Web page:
Ignorance has been the cause of a lot of hand-wringing in the last few years (not least by myself). There has been a disturbing trend in anti-intellectualism, coupled with a rise in conspiracy theories, misinformation and pseudoscience. I have blogged elsewhere about this topic and hope to review many of the books mentioned there in due course. In his new book Understanding Ignorance, DeNicola, professor of philosophy at Gettysburg College, Pennsylvania, starts off voicing similar concerns about an all-round increase in ignorance. But is ignorance simply a lack of knowledge?
Understanding Ignorance is an accessible introduction to the topic of ignorance, written for an audience beyond the philosophy community, though they will no doubt find much of interest here too. After dispelling common misconceptions regarding studying ignorance (it is not merely an absence of knowledge, so it can be studied, and doing so does not automatically negate it; we can understand the concept of ignorance, while still not understanding what we are ignorant of), and introducing the by-now famous distinction between known knowns, known unknowns, unknown unknowns, and unknown knowns popularised by Donald Rumsfeld, DeNicola structures his exploration around four metaphors. Ignorance as place, boundary, limit, and horizon.
Ignorance has been portrayed as a place in which we dwell, most famously Plato’s Allegory of the Cave, its inhabitants trapped in a state of ignorance they are ignorant of, as well as the Garden of Eden, where ignorance represented a state of blissful unawareness.
Ignorance can also be seen as a boundary, circumscribing a map of our knowledge, whether individual or collective. For each of us, the personal map of our knowledge is unique, but it has one thing in common: the area beyond one’s frontier of knowledge is gargantuan. But boundaries are not permanent, and can be pushed back through learning. Ignorance can thus encompass knowledge we have not yet learned, but also knowledge that has been forgotten again. The boundaries of knowledge are influenced by technology: with the rise of the internet, we have access to vast amounts of knowledge at the click of a few buttons. But that increasingly means we know less, we just know where and how to find it. Boundaries can also be artificially constructed. Rational ignorance arises when I choose not to study a topic as I think it’s not worth knowing. With the enormous expansion in available knowledge, people are more and more forced to choose how to allot their precious and limited time and attention. Ignorance can be drawn up as a strategic boundary when you choose you’d rather not know something. This can be as innocent as avoiding spoilers to a movie, or as influential as claiming ignorance in a criminal prosecution. And ignorance can, of course, be wilful when we purposefully avoid certain knowledge we fear will clash with notions we hold dear, something that seems on the rise today. Privacy, secrecy and confidentiality are yet other sorts of boundaries.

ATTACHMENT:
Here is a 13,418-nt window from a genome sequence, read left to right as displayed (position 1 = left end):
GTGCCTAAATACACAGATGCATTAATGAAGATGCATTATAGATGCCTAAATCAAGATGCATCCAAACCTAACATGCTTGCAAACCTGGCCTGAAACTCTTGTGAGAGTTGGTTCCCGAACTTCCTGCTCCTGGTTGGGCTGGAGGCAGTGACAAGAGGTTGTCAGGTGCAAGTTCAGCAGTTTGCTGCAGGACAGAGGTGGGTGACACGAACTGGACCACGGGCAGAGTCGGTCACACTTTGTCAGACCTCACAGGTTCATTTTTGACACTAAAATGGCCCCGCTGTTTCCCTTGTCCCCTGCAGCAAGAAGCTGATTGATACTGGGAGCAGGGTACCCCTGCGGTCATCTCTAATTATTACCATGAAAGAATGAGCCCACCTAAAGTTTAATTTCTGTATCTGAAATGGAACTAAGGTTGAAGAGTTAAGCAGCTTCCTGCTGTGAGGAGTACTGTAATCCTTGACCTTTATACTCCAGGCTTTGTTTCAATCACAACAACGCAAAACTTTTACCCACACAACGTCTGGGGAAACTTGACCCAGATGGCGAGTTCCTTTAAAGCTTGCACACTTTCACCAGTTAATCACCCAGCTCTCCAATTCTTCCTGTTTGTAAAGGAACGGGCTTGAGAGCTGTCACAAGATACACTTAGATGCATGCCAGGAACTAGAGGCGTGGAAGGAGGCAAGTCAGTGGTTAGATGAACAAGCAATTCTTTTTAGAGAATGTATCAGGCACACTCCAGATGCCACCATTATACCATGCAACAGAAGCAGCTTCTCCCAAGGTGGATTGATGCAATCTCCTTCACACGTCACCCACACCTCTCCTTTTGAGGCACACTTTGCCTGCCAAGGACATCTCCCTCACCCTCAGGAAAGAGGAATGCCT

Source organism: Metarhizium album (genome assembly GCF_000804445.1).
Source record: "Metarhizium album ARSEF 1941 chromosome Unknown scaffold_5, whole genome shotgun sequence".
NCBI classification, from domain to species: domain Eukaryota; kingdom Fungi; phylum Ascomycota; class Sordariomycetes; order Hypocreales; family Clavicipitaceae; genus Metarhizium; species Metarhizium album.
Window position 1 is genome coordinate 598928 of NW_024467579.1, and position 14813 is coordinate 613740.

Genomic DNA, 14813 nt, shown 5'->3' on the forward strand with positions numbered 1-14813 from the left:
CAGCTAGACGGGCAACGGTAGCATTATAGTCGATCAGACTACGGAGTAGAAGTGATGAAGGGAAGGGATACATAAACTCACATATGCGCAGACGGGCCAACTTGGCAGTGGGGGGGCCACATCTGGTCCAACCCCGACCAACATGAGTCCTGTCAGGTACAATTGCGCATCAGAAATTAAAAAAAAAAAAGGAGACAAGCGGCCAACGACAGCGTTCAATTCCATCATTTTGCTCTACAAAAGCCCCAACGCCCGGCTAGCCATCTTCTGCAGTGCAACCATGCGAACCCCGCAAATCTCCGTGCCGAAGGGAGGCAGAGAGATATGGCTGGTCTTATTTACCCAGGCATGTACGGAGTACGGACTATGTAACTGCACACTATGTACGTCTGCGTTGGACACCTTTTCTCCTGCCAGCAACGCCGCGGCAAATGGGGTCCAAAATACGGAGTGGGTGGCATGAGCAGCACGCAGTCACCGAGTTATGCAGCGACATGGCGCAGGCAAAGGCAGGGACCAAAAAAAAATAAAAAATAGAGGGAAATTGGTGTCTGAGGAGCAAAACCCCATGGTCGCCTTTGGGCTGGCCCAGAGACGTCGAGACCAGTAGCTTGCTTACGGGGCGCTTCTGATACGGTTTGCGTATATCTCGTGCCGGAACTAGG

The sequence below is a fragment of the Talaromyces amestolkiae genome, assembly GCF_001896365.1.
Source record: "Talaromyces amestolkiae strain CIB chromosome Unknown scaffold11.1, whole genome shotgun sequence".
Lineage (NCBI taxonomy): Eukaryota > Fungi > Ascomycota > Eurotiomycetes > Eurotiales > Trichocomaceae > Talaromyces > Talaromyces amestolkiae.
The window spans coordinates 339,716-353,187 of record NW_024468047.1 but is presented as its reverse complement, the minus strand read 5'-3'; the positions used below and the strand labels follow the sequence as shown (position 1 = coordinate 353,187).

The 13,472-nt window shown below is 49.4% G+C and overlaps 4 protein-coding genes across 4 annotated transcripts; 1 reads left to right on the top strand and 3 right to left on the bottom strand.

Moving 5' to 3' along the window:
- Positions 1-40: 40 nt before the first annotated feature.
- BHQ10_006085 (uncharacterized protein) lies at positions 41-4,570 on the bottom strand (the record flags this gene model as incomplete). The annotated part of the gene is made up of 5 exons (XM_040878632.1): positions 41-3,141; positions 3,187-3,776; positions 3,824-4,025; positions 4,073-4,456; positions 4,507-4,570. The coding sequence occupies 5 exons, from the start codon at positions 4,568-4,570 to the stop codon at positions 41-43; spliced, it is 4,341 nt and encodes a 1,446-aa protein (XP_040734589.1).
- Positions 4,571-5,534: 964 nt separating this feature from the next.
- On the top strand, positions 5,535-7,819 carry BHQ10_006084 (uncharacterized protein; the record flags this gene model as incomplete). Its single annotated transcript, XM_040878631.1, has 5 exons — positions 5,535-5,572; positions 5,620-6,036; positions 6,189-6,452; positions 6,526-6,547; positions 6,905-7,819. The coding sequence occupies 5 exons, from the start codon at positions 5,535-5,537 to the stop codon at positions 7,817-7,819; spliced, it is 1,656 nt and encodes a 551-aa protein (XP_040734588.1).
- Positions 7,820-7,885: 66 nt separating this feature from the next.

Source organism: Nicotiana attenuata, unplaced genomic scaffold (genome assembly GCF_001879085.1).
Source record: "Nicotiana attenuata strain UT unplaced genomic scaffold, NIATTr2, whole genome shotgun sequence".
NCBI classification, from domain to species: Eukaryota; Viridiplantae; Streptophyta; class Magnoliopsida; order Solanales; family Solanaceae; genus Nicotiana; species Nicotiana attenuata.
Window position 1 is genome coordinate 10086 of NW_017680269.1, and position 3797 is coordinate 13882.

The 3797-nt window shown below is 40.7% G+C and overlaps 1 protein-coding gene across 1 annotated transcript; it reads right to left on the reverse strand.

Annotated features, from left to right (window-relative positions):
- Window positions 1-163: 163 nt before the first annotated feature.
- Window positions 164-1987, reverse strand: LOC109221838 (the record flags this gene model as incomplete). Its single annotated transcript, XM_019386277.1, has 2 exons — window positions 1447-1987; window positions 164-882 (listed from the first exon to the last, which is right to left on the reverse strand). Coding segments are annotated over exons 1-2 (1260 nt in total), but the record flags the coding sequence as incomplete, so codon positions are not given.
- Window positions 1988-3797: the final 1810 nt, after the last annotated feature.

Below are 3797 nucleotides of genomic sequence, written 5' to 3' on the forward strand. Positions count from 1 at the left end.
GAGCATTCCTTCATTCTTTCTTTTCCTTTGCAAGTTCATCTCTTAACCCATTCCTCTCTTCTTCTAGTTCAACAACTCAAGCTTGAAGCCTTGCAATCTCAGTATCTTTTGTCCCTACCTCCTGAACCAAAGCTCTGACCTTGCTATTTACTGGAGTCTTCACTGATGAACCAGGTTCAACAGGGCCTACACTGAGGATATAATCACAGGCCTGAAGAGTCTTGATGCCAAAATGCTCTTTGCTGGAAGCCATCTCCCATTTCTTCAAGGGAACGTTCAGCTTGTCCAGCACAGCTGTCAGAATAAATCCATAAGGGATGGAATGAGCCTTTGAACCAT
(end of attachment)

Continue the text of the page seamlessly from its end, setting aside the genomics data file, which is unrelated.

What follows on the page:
“[…] even if you were to read a book a day […] the roughly 30,000 books you could read in a lifetime are less than the annual publishing output”
The section of the book where DeNicola explores limits to knowledge I found some of the most interesting and humbling. Limits can be thought of, I think, as hard boundaries. These limits are temporal: bar a time machine, much of our past and future is unknowable. And even if you were to read a book a day, a feat unachievable for most, the roughly 30,000 books you could read in a lifetime are less than the annual publishing output. This reinforces just how little we can absorb in a lifetime of learning, and how vast our ignorance on a personal level remains. Limits are also biological (the limits to what our senses can observe and what the human brain can process and retain), or conceptual (statistics can help us draw up generalizations, without allowing us to ascertain the fate of an individual in a statistical population; we can merely ascribe a probability). And quantum mechanics has postulated a universe where the smallest particles behave inherently random and unpredictable, with Schrödinger’s cat being the best-known meme to arise from this. Finally, these boundaries and limits create what can be thought of as a horizon.
Woven into this, DeNicola explores the ethics of ignorance, such as the right and obligation to inform or remain ignorant of something, which applies for example to medical knowledge. And he explores its virtues and vices: though learning and curiosity treat ignorance as something to be eliminated, discretion and trust imply ignorance can have its merits. Finally, he explores how we manage our ignorance. Coping strategies used to take the form of superstitions, but have given way to inquiry and learning. We eliminate uncertainties and unpredictability (yet other forms of ignorance) through social conventions such as promises, contracts, agreements, and commitments. And we have developed a whole branch of mathematics, namely statistics, to help us predict possible outcomes and their likelihoods.
With Understanding Ignorance, DeNicola successfully and convincingly outlines the many guises of ignorance. Though this is a work of philosophy, the book is accessible enough that even an inquisitive biologist such as myself, without formal training in philosophy, can follow the arguments laid out here. As our scientific enterprise at large is aimed at increasing knowledge and pushing back ignorance, I would argue this book will be of interest across disciplines. But being a scientist is no requirement to enjoy or value this book. I think anyone inclined to introspection could take a lot away from it.
Disclosure: The publisher provided a review copy of this book. The opinion expressed here is my own, however.
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